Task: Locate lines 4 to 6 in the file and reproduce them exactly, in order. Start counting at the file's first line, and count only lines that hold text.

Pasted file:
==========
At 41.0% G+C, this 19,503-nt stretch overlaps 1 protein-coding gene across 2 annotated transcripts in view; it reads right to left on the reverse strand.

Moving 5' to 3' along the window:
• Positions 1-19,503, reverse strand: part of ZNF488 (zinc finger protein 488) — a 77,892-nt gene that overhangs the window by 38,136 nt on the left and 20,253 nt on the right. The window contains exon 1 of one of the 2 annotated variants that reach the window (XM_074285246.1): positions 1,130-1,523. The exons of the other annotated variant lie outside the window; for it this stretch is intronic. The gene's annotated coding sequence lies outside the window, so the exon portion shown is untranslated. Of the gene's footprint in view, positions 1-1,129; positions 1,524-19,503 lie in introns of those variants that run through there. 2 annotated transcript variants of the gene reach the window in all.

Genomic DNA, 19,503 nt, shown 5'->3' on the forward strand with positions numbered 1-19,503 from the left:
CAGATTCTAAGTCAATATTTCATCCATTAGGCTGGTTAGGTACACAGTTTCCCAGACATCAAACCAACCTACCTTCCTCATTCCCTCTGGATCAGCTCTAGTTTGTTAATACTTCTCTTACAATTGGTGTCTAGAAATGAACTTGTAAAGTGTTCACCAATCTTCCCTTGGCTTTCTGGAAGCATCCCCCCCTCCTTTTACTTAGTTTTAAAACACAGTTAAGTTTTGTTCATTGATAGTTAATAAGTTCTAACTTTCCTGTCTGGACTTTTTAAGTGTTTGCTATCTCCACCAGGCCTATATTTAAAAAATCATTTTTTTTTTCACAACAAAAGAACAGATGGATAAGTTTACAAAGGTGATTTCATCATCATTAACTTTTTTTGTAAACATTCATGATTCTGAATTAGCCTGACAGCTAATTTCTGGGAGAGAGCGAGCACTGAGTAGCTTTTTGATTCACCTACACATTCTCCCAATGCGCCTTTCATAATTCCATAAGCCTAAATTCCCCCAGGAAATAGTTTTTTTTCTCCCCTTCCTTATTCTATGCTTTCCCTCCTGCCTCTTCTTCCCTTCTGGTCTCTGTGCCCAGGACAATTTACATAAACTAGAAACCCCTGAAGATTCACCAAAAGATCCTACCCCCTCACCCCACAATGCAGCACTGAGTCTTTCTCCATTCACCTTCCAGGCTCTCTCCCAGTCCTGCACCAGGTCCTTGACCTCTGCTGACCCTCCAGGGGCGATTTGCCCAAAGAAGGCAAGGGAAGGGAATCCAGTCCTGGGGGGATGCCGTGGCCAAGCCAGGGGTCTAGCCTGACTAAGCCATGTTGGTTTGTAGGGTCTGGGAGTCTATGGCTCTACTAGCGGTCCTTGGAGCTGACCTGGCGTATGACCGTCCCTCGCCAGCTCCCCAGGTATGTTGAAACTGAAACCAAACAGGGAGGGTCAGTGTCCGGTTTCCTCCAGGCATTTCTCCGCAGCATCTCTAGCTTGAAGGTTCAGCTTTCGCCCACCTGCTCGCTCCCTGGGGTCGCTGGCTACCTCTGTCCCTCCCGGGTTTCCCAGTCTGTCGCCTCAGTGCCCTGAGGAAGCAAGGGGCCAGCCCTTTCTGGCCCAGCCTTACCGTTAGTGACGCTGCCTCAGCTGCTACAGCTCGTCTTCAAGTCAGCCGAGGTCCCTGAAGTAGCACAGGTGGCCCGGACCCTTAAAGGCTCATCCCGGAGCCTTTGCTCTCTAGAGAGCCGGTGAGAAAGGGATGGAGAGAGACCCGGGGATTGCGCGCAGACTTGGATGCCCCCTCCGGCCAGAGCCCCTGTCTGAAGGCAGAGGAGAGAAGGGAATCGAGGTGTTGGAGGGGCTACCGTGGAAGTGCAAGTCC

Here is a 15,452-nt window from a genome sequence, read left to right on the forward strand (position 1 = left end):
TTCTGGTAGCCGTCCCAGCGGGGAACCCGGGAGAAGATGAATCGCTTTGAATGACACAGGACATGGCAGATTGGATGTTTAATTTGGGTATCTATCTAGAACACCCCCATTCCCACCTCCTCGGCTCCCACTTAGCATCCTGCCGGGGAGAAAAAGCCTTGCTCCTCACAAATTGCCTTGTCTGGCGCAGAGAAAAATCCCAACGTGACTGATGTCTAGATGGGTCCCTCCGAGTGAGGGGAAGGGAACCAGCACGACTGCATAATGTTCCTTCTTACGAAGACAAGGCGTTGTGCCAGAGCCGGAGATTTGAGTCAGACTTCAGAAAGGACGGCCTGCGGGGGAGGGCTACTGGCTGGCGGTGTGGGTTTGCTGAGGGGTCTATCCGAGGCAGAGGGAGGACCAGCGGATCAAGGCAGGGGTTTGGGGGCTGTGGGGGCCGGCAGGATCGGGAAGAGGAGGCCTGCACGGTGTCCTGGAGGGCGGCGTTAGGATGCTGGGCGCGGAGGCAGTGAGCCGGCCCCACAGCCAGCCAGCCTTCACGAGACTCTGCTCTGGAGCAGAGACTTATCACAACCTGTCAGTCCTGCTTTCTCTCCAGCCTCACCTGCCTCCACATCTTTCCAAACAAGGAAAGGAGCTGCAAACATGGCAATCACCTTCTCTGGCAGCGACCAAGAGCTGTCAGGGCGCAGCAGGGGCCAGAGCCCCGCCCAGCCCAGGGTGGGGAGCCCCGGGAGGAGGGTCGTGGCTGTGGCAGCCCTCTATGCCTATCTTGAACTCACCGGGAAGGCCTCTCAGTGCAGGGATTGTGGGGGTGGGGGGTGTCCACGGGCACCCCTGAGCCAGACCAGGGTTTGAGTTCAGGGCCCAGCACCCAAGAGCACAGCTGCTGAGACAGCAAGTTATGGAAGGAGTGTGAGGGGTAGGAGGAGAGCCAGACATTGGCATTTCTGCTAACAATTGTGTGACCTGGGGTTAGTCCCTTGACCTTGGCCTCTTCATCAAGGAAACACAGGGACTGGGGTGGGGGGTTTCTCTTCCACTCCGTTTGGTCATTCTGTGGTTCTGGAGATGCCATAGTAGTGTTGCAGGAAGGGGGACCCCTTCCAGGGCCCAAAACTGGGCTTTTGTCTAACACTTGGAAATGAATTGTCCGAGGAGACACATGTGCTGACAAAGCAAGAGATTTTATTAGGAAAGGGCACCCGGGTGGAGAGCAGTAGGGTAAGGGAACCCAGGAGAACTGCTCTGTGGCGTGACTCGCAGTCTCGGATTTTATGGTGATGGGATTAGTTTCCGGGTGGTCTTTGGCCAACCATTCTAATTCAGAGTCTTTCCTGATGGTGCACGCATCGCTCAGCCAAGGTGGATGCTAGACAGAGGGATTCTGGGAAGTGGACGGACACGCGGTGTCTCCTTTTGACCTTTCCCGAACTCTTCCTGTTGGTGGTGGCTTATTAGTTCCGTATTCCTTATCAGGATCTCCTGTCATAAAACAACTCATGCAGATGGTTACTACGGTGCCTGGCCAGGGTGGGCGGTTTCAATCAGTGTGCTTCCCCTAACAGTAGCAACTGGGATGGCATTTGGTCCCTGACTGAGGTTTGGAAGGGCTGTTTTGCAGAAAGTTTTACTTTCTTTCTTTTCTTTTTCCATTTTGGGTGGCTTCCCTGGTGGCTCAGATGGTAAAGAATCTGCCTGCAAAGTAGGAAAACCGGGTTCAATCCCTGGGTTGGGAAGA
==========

Genomic DNA, 19,503 nt, shown 5'->3' on the forward strand with positions numbered 1-19,503 from the left:
CAGATTCTAAGTCAATATTTCATCCATTAGGCTGGTTAGGTACACAGTTTCCCAGACATCAAACCAACCTACCTTCCTCATTCCCTCTGGATCAGCTCTAGTTTGTTAATACTTCTCTTACAATTGGTGTCTAGAAATGAACTTGTAAAGTGTTCACCAATCTTCCCTTGGCTTTCTGGAAGCATCCCCCCCTCCTTTTACTTAGTTTTAAAACACAGTTAAGTTTTGTTCATTGATAGTTAATAAGTTCTAACTTTCCTGTCTGGACTTTTTAAGTGTTTGCTATCTCCACCAGGCCTATATTTAAAAAATCATTTTTTTTTTCACAACAAAAGAACAGATGGATAAGTTTACAAAGGTGATTTCATCATCATTAACTTTTTTTGTAAACATTCATGATTCTGAATTAGCCTGACAGCTAATTTCTGGGAGAGAGCGAGCACTGAGTAGCTTTTTGATTCACCTACACATTCTCCCAATGCGCCTTTCATAATTCCATAAGCCTAAATTCCCCCAGGAAATAGTTTTTTTTCTCCCCTTCCTTATTCTATGCTTTCCCTCCTGCCTCTTCTTCCCTTCTGGTCTCTGTGCCCAGGACAATTTACATAAACTAGAAACCCCTGAAGATTCACCAAAAGATCCTACCCCCTCACCCCACAATGCAGCACTGAGTCTTTCTCCATTCACCTTCCAGGCTCTCTCCCAGTCCTGCACCAGGTCCTTGACCTCTGCTGACCCTCCAGGGGCGATTTGCCCAAAGAAGGCAAGGGAAGGGAATCCAGTCCTGGGGGGATGCCGTGGCCAAGCCAGGGGTCTAGCCTGACTAAGCCATGTTGGTTTGTAGGGTCTGGGAGTCTATGGCTCTACTAGCGGTCCTTGGAGCTGACCTGGCGTATGACCGTCCCTCGCCAGCTCCCCAGGTATGTTGAAACTGAAACCAAACAGGGAGGGTCAGTGTCCGGTTTCCTCCAGGCATTTCTCCGCAGCATCTCTAGCTTGAAGGTTCAGCTTTCGCCCACCTGCTCGCTCCCTGGGGTCGCTGGCTACCTCTGTCCCTCCCGGGTTTCCCAGTCTGTCGCCTCAGTGCCCTGAGGAAGCAAGGGGCCAGCCCTTTCTGGCCCAGCCTTACCGTTAGTGACGCTGCCTCAGCTGCTACAGCTCGTCTTCAAGTCAGCCGAGGTCCCTGAAGTAGCACAGGTGGCCCGGACCCTTAAAGGCTCATCCCGGAGCCTTTGCTCTCTAGAGAGCCGGTGAGAAAGGGATGGAGAGAGACCCGGGGATTGCGCGCAGACTTGGATGCCCCCTCCGGCCAGAGCCCCTGTCTGAAGGCAGAGGAGAGAAGGGAATCGAGGTGTTGGAGGGGCTACCGTGGAAGTGCAAGTCC

Here is a 15,452-nt window from a genome sequence, read left to right on the forward strand (position 1 = left end):